Bangkok (1890-1910)/ Segmented City: Disparity between the Water and the Land
While the year from 1890 to 1910 saw the acceleration of road construction, it should be understood that its development was conducted with the absence of a systematic planning.
Though there were regional plannings like the Amphur Sampeng Project and the planning of Dusit Park, with all the king’s foreign advisers, the city failed to come up with an overall masterplan. Thus the construction of the road, instead of being conducted with an overall understanding of the city, was according to the individual will of various parties, be it the monarchic government, the royal aristocracy or the foreign capitalists, in pursuit of their own social, political and economic agenda.
The unbalanced street network is the evidence of this simultaneous nature. By “simultaneous” I mean the construction of roads were only responding to the current demand (mostly economic) but lack a future lens. The roads were most concentrated in the southern commercial center, where the shop houses were also the most developed. Second to it were the roads constructed specially for the royal palaces. For the rest of the city which contained the vast vernacular blocks, the road only passes by.
Here came the disparity between the land and the water: the most well constructed infrastructure is in the area where the foreigners and the Chinese immigrants live, and the royal palaces, while for where the local Thai people lived, there was a lag of construction. Along with the disparity is the social segregation and economic form, on one side, there were the royal aristocracy and upper classes, who already finished the migration from water to land and lived in a western style; on the other side there were the local Thai people who stayed ashore in the thatched wooden cabinet. As Sternstein said, “these dual, duplicating realities were also manifested in the private realm. At home, the wealthier Thai entertained Europeans in quarters wholly Europeans, but lived in their traditional way in quarters wholly Thai” (Sternstein 1982:21).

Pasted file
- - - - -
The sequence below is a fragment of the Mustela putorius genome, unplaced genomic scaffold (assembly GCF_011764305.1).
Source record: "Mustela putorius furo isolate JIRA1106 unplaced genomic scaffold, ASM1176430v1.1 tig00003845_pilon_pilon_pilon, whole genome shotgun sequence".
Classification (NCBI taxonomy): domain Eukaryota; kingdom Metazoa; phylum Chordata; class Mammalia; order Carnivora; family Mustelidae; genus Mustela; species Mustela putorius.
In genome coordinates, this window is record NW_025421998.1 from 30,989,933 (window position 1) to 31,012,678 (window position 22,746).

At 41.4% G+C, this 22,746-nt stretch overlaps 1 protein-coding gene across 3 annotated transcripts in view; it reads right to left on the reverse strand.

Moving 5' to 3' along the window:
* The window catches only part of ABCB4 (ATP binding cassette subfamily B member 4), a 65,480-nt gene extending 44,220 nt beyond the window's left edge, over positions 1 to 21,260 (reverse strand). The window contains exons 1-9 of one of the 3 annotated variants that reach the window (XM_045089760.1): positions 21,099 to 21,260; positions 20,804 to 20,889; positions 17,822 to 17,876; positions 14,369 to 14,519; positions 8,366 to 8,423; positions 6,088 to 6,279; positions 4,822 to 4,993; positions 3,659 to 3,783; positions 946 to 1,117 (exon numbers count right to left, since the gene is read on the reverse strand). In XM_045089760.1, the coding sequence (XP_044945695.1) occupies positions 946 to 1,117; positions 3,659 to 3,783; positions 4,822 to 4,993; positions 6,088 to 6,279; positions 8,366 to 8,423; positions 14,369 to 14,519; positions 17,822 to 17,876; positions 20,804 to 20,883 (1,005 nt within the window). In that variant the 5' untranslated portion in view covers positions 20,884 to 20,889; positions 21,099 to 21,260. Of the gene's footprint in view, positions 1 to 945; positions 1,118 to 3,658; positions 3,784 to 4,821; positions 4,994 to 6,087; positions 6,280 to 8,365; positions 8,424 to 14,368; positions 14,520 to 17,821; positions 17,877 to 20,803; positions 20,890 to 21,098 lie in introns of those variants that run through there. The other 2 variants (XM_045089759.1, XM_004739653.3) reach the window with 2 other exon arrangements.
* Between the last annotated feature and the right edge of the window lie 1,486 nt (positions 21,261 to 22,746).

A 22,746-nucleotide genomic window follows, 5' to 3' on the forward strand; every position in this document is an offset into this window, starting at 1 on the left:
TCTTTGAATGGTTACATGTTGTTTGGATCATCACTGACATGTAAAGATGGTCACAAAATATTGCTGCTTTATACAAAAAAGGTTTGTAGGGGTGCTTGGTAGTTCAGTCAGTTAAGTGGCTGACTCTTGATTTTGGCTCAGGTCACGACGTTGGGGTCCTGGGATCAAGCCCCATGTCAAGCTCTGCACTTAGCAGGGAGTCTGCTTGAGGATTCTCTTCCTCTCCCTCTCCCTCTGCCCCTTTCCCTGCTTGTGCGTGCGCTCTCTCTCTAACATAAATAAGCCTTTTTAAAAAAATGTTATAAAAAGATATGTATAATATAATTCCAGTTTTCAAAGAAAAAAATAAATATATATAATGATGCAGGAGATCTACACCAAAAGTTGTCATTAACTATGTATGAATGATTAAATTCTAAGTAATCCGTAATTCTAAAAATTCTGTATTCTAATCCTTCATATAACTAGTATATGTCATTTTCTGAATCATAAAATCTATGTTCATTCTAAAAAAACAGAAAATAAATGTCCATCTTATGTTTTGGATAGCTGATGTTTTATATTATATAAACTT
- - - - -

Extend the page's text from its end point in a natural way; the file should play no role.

The unbalanced development of infrastructure reflects as well as contributes to the making of Bangkok as segmented city where different social classes and economic forms stayed indifferent. While the king born the ambition of bringing civilization to the city, the aristocracy, foreign capitalists and the Chinese immigrants seem to benefit most from the reform. His top-down approaches failed to reach all the social status because of the absence of public opinion and overall planning. The fact is that where the road network grew there was also economic growth. In the city’s long journey from water to land, the water was doomed to lag behind and the last piece of water should be left for the slums.
The road construction in this two decades set the framework for the city’s future development. The disparity casts shadows even on today’s Bangkok. When the canal finally dried up, within the block defined by the well constructed roads, there are maze of winding dead end pathways connecting the main roads, which recall yesterday’s waterway. The block cut out by the road thus turns out to be impossible for any automobiles to penetrate and make the city’s road system far from walking-friendly, which contributes to the overuse of automobiles. Together they contribute to the traffic problem and other traumas in today’s Bangkok.
KORFF, R. (2004). Thailand. Bangkok: Place, practices and representation. By MARC ASKEW. London: Routledge, 2002. Pp. xvii, 358. Tables, Maps, Plates, Bibliography, Index. Journal of Southeast Asian Studies. 35, 177-179.
STERNSTEIN, L., & DANIELL, P. (1976). Thailand: the environment of modernisation. Sydney, McGraw-Hill.
TERWIEL, B. J. (1983). A history of modern Thailand, 1767-1942. St. Lucia, University of Queensland Press.